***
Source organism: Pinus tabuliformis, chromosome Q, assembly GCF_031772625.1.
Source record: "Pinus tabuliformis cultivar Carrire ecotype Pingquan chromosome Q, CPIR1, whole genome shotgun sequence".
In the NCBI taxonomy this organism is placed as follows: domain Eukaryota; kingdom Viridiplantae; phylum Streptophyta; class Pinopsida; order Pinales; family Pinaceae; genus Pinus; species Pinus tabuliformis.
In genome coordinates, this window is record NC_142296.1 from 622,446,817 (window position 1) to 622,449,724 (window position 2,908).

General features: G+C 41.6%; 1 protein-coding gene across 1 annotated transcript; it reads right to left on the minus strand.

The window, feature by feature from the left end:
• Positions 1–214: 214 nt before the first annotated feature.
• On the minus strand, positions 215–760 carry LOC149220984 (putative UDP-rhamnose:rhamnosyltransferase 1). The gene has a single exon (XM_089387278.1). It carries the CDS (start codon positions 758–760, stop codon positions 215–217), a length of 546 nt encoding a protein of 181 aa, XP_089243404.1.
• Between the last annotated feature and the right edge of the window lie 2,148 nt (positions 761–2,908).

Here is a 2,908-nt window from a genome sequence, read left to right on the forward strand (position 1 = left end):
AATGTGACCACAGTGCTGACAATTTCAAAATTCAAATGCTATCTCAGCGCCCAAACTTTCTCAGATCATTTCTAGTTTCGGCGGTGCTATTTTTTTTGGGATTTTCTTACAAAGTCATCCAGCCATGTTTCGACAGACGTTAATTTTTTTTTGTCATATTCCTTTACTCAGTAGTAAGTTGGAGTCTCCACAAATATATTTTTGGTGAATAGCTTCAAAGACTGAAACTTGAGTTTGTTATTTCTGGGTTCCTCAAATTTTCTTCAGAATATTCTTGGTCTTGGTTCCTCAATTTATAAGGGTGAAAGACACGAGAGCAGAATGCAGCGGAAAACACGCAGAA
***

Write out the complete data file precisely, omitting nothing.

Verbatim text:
Source organism: Pinus tabuliformis, chromosome Q, assembly GCF_031772625.1.
Source record: "Pinus tabuliformis cultivar Carrire ecotype Pingquan chromosome Q, CPIR1, whole genome shotgun sequence".
In the NCBI taxonomy this organism is placed as follows: domain Eukaryota; kingdom Viridiplantae; phylum Streptophyta; class Pinopsida; order Pinales; family Pinaceae; genus Pinus; species Pinus tabuliformis.
In genome coordinates, this window is record NC_142296.1 from 622,446,817 (window position 1) to 622,449,724 (window position 2,908).

General features: G+C 41.6%; 1 protein-coding gene across 1 annotated transcript; it reads right to left on the minus strand.

The window, feature by feature from the left end:
• Positions 1–214: 214 nt before the first annotated feature.
• On the minus strand, positions 215–760 carry LOC149220984 (putative UDP-rhamnose:rhamnosyltransferase 1). The gene has a single exon (XM_089387278.1). It carries the CDS (start codon positions 758–760, stop codon positions 215–217), a length of 546 nt encoding a protein of 181 aa, XP_089243404.1.
• Between the last annotated feature and the right edge of the window lie 2,148 nt (positions 761–2,908).

Here is a 2,908-nt window from a genome sequence, read left to right on the forward strand (position 1 = left end):
AATGTGACCACAGTGCTGACAATTTCAAAATTCAAATGCTATCTCAGCGCCCAAACTTTCTCAGATCATTTCTAGTTTCGGCGGTGCTATTTTTTTTGGGATTTTCTTACAAAGTCATCCAGCCATGTTTCGACAGACGTTAATTTTTTTTTGTCATATTCCTTTACTCAGTAGTAAGTTGGAGTCTCCACAAATATATTTTTGGTGAATAGCTTCAAAGACTGAAACTTGAGTTTGTTATTTCTGGGTTCCTCAAATTTTCTTCAGAATATTCTTGGTCTTGGTTCCTCAATTTATAAGGGTGAAAGACACGAGAGCAGAATGCAGCGGAAAACACGCAGAA